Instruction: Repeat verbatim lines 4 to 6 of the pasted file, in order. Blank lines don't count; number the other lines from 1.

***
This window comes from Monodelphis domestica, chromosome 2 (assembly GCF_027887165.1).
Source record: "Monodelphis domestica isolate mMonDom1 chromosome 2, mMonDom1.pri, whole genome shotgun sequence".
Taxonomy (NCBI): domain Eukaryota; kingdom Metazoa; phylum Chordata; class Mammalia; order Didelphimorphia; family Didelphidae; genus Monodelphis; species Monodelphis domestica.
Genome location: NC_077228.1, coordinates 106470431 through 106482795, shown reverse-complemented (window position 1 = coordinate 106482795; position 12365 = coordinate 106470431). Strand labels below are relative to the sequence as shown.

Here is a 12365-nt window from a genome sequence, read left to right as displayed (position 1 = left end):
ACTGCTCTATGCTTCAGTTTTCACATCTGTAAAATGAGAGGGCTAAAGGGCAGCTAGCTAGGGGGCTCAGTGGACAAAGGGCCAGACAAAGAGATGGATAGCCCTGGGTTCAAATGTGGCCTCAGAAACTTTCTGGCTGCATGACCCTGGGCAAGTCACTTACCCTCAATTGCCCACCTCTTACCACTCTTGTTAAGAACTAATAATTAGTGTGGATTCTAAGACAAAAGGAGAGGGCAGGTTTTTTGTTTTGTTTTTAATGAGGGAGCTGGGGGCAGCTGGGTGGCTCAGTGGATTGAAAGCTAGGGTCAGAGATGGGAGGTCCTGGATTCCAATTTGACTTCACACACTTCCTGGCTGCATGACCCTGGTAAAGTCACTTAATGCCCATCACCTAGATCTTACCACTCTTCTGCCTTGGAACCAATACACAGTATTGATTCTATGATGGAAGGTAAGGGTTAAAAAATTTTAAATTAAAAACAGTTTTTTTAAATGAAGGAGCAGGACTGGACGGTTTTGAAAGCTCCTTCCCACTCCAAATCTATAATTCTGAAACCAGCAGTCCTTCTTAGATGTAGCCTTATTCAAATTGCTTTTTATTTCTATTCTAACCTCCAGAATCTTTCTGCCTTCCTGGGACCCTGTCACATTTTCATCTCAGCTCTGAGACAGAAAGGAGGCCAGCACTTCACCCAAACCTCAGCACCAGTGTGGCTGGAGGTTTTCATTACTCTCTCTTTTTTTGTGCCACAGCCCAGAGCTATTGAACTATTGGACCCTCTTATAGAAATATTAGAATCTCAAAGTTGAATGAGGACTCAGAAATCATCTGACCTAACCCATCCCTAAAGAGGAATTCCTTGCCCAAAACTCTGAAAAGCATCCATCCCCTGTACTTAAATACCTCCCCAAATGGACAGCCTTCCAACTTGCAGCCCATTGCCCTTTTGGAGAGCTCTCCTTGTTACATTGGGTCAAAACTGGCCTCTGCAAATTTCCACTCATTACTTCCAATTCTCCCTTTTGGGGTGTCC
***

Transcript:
Genome location: NC_077228.1, coordinates 106470431 through 106482795, shown reverse-complemented (window position 1 = coordinate 106482795; position 12365 = coordinate 106470431). Strand labels below are relative to the sequence as shown.

Here is a 12365-nt window from a genome sequence, read left to right as displayed (position 1 = left end):
ACTGCTCTATGCTTCAGTTTTCACATCTGTAAAATGAGAGGGCTAAAGGGCAGCTAGCTAGGGGGCTCAGTGGACAAAGGGCCAGACAAAGAGATGGATAGCCCTGGGTTCAAATGTGGCCTCAGAAACTTTCTGGCTGCATGACCCTGGGCAAGTCACTTACCCTCAATTGCCCACCTCTTACCACTCTTGTTAAGAACTAATAATTAGTGTGGATTCTAAGACAAAAGGAGAGGGCAGGTTTTTTGTTTTGTTTTTAATGAGGGAGCTGGGGGCAGCTGGGTGGCTCAGTGGATTGAAAGCTAGGGTCAGAGATGGGAGGTCCTGGATTCCAATTTGACTTCACACACTTCCTGGCTGCATGACCCTGGTAAAGTCACTTAATGCCCATCACCTAGATCTTACCACTCTTCTGCCTTGGAACCAATACACAGTATTGATTCTATGATGGAAGGTAAGGGTTAAAAAATTTTAAATTAAAAACAGTTTTTTTAAATGAAGGAGCAGGACTGGACGGTTTTGAAAGCTCCTTCCCACTCCAAATCTATAATTCTGAAACCAGCAGTCCTTCTTAGATGTAGCCTTATTCAAATTGCTTTTTATTTCTATTCTAACCTCCAGAATCTTTCTGCCTTCCTGGGACCCTGTCACATTTTCATCTCAGCTCTGAGACAGAAAGGAGGCCAGCACTTCACCCAAACCTCAGCACCAGTGTGGCTGGAGGTTTTCATTACTCTCTCTTTTTTTGTGCCACAGCCCAGAGCTATTGAACTATTGGACCCTCTTATAGAAATATTAGAATCTCAAAGTTGAATGAGGACTCAGAAATCATCTGACCTAACCCATCCCTAAAGAGGAATTCCTTGCCCAAAACTCTGAAAAGCATCCATCCCCTGTACTTAAATACCTCCCCAAATGGACAGCCTTCCAACTTGCAGCCCATTGCCCTTTTGGAGAGCTCTCCTTGTTACATTGGGTCAAAACTGGCCTCTGCAAATTTCCACTCATTACTTCCAATTCTCCCTTTTGGGGTGTCC